History of the Origin and Transactions of the London Missionary Society. No. I. to be completed in six Numbers, price is.

The Life and Posthumous Works of W. Cowper, Esq. By W. Hayley, Esq. Two Vols. 4to, zl.12s. 6d.


Calista, or a Picture of Modern Life; a Poem. By Luke Brooker, LL.D. 4to, as. 6d.

Minutia, vol. II. By J. W. Peers, LL.D. 12mo, 3s. boards.

Bp. Beveridge's Private Thoughts. New Edition, 1зmo, 38. 6d.

The Saints Everlasting Rest. By R. Baxter; abridged by Mr. Faw-. cett. New Edition, 12m10, 35. Od.

tutions, ceremonies, &c. as 213 ample source of instruction to the Christian church.


Part III, which begins the second volume, we consider as peculiarly embracing the object of the author Sect. 1, considers Sacred History as illustrating and confirming the Being and Unity of God ;- 2. The Doctrines of the Trinity ;-3 and 4> The Perfections of God ;- 5 and 6, Divine Juftice; ;- 7 and 8, Divine Sovereignty; 9, Divine Providence ; 10, The Natural Depravity of Man;-11 and 12, The Incarnation of the Son of God; 13 and 14, The Doctrines of Substitution, Atonement, and Imputation; 15, Necessity of Almighty Power for changing the Heart; 16, The Doctrine of particular Redemption; -17, The Conservation of Believers.

A Saint Indeed. By the Rev. John Flavel. 18mo, 15. 3d. boards, 13. 6d. bound,-32m10, is, 6d. bds.

We have chosen to present our readers with this analytical view of the book, to enable them to form a more perfect idea of the whole design; and this must suffice at present. In our next, we propose to give some specimens from the work itself, which well deserves a particular attention.


Fawcett's Grand Inquiry, "Am I in Christ or not?" New Edition, 12mo, 6d.

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We understand, the following Ministers are engaged to preach the Annual Sermons before the Misssionary Society, on the Second Wednesday in May, and Two following Days; viz. The Rev. S. Bottomley, of Scarborough; the Rev. Greville Ewing, of Glasgow; the Rev.T. Young, of Ebley. The Name of the Fourth Minister, with the Places and Times of Worship, in our next.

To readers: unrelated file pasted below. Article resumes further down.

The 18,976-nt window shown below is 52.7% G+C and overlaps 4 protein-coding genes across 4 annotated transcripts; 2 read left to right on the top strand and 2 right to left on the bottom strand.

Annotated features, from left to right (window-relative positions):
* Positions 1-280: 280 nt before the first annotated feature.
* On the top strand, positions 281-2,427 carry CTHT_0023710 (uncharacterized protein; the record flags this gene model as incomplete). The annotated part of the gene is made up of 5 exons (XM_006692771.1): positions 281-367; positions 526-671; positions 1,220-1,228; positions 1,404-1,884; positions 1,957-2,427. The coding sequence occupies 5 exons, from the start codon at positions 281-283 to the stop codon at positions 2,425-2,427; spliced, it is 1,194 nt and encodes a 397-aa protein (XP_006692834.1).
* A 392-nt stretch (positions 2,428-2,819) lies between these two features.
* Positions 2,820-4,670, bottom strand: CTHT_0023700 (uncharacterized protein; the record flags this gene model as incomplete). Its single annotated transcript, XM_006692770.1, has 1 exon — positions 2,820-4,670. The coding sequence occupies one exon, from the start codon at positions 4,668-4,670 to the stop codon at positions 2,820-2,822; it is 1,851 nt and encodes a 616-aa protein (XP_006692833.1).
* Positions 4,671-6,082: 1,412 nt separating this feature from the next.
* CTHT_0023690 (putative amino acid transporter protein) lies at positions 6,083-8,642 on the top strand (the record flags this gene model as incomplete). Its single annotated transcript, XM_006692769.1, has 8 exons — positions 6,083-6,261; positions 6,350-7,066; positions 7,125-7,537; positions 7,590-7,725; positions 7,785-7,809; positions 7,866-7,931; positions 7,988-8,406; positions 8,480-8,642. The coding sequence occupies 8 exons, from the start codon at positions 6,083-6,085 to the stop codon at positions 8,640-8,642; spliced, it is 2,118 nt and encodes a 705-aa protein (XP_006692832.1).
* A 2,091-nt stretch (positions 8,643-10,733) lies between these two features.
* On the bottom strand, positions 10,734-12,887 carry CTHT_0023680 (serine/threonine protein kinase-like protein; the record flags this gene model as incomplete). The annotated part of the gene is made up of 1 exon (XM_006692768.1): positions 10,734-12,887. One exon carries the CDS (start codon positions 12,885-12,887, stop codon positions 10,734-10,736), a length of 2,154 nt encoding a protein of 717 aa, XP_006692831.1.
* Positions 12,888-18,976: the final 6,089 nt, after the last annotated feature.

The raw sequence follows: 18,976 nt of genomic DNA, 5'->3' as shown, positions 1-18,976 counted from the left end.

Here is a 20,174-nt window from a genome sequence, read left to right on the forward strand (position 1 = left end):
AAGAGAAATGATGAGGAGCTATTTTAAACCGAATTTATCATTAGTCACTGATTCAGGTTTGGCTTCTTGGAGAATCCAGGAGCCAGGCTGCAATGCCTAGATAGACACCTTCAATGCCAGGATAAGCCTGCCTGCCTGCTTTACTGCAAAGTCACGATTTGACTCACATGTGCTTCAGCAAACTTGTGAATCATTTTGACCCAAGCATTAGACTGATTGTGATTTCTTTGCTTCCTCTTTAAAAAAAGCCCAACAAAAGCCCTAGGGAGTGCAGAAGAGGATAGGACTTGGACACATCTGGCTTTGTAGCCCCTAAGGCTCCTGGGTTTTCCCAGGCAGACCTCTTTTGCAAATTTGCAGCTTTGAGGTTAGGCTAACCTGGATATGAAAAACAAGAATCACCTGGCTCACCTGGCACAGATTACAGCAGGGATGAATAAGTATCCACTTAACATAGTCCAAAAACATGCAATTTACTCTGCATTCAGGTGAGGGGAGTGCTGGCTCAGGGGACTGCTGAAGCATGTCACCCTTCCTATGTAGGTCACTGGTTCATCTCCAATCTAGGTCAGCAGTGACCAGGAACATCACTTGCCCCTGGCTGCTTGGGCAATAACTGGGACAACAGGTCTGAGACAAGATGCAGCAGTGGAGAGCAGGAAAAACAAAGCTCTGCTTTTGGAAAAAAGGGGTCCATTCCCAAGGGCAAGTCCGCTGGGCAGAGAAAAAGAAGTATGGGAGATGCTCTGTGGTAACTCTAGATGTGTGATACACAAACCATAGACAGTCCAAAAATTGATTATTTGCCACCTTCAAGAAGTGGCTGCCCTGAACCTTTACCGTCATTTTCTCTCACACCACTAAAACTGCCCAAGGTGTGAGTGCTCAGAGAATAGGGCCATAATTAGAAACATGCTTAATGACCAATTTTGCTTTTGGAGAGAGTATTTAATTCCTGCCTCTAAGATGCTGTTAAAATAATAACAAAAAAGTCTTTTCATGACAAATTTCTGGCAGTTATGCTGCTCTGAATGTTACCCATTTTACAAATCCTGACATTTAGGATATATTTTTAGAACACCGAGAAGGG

FROM the variety of interesting intelligence contained in the dispatches recently received from South Africa, which will be detailed in the "History of the Transactions of the Society," now publishing, the Directors have selected the following brief Extracts, from the Letter of the Missionary Bakker; not doubting that the Religious Public will feel a lively interest, and abundant cause for gratitude to God, on the perusal of them:

Conversion of Hottentots.

"I VISITED a Hottentot woman, hamed Martha, who was confined by sickness: I found her better in health, and her soul very lively. She told me, that she was in a dark and unbelieving state before, and in the beginning of her sickness; but that, when very ill, it had pleased God to visit her with his enlightening grace, and to shew her that he was only love in his Son, the Lord Jesus Christ; and that he was that to her. Believing this, she was filled with joy and peace through the Holy Ghost. Being thus united to the Lord, she was willing to depart; or, if it should please the Lord to recover her, she wished to live for Him, by his grace. She admonished her husband, who was full of sorrow, saying, that he ought not to murmur, but submit to the will of the Lord; because God's doings were wise, good, and only love; and that she would not change her situation for a thousand worlds.


Sunday, July 4th. After public worship with seventy or eighty natives, I asked one, named Styn, If she had no reason to shew forth the praise of the Lord? She ans

wered, that she had much reason; because the Lord had shewn to her her own wickedness, and the danger in which she was by nature,-being dead in sin, and, therefore, in a state of condemnation before God. He had also shewn to her, that redemption by Christ is the only way of salvation; and, therefore, she had embraced him, through faith, as her Redeemer, in whom she had forgiveness of sins, and a right to eternal glory;-and it was now her only desire to live according to his will.